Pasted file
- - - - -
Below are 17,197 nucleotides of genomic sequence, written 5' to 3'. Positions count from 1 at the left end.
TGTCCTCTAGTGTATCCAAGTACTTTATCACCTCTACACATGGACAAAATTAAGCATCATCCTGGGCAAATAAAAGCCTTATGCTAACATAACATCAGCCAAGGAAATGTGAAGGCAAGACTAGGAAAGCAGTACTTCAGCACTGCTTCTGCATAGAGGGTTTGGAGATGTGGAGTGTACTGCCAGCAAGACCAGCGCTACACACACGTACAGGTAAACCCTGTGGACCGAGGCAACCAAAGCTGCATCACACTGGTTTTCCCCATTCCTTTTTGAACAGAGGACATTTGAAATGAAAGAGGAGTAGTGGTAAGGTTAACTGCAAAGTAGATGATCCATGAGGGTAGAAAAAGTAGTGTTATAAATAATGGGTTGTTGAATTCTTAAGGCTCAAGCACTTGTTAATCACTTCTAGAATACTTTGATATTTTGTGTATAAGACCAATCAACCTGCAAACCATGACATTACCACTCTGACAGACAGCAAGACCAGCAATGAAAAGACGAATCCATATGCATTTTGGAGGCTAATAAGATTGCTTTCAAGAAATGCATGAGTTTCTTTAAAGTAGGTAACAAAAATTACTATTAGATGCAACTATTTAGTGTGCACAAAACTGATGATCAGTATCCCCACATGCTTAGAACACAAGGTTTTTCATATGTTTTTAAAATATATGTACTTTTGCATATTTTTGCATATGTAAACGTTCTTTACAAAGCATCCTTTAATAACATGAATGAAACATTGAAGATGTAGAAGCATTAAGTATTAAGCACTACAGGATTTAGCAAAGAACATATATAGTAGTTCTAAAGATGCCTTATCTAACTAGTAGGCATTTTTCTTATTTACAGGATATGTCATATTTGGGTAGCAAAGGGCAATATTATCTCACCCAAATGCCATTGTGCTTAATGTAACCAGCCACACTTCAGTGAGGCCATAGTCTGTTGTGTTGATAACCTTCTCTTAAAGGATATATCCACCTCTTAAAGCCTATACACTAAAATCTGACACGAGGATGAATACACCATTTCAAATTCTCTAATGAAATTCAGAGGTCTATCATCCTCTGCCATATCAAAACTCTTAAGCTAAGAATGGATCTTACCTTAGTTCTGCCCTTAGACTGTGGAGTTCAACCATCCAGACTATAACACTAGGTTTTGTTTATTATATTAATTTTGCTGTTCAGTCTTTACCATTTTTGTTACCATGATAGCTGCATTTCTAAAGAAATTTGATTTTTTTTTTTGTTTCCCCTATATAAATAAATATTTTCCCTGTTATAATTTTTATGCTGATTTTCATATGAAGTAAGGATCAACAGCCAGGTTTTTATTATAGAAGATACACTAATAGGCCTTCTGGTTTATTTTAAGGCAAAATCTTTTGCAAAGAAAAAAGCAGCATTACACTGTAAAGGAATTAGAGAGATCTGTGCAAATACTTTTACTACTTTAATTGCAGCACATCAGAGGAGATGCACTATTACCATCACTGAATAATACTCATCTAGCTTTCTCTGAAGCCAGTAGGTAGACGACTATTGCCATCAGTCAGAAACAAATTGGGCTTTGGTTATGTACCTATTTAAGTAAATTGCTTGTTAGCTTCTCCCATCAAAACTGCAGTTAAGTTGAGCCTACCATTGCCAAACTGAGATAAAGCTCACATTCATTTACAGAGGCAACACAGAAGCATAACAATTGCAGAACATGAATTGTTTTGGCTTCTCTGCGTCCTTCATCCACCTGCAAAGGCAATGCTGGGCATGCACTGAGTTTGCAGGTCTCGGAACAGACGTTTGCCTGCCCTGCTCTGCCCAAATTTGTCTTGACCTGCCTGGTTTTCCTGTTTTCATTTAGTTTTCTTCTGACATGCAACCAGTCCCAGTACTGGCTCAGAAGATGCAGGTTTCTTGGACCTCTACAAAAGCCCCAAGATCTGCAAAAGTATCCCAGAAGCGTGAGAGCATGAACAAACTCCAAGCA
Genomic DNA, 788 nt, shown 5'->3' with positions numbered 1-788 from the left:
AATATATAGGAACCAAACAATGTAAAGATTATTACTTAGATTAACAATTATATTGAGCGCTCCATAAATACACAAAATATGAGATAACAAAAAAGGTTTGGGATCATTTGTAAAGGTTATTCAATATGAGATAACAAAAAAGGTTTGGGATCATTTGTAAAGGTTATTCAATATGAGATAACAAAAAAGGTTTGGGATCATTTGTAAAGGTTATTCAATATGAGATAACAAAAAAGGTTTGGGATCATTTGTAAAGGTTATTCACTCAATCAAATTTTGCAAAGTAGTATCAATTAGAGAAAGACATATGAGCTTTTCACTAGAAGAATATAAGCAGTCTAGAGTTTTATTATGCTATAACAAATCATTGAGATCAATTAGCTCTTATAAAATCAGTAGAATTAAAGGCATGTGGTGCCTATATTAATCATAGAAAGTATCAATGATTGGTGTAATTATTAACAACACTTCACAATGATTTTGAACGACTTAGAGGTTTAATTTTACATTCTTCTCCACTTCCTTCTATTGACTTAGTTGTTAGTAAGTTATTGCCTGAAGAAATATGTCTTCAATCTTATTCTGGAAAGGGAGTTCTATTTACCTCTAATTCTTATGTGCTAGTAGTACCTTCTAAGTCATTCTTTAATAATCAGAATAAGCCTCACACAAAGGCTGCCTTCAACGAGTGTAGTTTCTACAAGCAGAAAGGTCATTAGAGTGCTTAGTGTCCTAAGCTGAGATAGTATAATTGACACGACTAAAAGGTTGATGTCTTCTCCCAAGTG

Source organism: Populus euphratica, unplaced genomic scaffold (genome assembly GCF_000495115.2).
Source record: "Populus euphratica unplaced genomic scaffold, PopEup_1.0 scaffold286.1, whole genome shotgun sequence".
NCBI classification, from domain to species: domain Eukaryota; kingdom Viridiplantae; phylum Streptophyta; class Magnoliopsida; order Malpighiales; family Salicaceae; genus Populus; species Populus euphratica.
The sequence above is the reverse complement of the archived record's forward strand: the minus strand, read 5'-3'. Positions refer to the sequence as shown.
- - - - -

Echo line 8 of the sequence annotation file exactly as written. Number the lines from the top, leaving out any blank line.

The sequence above is the reverse complement of the archived record's forward strand: the minus strand, read 5'-3'. Positions refer to the sequence as shown.